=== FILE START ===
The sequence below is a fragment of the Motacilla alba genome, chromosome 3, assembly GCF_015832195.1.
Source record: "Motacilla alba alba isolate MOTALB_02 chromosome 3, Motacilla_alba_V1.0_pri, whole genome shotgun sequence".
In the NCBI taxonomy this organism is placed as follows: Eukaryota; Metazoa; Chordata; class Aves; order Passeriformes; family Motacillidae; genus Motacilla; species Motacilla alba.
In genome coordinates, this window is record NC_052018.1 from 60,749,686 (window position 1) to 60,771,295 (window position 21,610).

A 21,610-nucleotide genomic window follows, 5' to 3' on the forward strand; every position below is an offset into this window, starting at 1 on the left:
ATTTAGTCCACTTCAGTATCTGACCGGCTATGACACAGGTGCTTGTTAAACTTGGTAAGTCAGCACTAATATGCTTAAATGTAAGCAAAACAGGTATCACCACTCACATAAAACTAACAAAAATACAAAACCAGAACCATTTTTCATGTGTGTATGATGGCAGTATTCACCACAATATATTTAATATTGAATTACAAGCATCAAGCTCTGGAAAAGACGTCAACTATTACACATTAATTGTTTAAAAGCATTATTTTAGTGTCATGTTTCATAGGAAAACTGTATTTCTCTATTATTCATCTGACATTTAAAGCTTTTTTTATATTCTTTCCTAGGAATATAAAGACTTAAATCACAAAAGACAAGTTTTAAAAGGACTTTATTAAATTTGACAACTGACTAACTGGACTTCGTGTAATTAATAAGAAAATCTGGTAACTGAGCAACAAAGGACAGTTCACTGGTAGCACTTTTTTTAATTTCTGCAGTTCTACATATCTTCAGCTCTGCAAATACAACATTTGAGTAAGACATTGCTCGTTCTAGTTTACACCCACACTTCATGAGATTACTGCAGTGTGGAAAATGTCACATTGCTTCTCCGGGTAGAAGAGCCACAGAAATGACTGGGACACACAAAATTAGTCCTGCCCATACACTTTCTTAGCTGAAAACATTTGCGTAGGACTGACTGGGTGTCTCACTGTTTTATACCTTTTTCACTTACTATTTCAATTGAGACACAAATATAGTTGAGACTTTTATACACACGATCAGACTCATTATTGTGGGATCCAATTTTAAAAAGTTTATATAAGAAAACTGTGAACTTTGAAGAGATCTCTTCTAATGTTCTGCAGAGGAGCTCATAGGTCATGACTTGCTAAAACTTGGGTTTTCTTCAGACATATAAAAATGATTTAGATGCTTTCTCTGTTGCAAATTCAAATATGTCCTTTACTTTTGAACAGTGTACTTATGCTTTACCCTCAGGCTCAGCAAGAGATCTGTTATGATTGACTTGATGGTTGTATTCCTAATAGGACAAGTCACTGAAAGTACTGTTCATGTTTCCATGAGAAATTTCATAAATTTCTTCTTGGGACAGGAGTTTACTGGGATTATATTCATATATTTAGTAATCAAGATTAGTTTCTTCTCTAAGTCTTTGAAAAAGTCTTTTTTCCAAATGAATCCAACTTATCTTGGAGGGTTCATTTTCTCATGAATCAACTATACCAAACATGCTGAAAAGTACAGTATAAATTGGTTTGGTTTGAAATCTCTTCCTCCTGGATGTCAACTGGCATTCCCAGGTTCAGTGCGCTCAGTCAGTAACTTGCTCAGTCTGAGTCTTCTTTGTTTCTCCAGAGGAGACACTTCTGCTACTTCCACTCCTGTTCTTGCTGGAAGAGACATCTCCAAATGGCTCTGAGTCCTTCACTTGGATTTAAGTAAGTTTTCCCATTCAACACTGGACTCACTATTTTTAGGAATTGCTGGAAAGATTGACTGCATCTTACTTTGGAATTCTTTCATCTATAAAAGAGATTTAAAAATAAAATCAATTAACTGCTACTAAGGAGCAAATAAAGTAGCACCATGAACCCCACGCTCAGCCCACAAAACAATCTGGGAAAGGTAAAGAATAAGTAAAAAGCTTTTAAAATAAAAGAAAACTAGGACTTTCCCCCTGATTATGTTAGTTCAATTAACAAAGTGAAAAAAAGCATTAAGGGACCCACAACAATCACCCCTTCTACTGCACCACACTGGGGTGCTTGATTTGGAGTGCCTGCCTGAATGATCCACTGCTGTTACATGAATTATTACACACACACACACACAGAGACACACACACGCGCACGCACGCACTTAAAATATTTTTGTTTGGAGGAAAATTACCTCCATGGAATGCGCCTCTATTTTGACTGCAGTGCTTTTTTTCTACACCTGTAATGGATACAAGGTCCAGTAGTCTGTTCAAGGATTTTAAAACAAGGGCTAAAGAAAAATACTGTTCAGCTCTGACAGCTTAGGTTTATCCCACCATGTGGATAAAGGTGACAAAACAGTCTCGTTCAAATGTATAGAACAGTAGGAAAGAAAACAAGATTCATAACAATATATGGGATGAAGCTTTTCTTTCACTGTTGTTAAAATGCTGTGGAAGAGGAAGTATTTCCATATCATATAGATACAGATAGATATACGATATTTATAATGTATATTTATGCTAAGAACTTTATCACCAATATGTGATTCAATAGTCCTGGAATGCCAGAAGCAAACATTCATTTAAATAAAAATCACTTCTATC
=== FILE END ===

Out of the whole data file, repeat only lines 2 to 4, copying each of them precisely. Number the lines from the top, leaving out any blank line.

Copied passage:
Source record: "Motacilla alba alba isolate MOTALB_02 chromosome 3, Motacilla_alba_V1.0_pri, whole genome shotgun sequence".
In the NCBI taxonomy this organism is placed as follows: Eukaryota; Metazoa; Chordata; class Aves; order Passeriformes; family Motacillidae; genus Motacilla; species Motacilla alba.
In genome coordinates, this window is record NC_052018.1 from 60,749,686 (window position 1) to 60,771,295 (window position 21,610).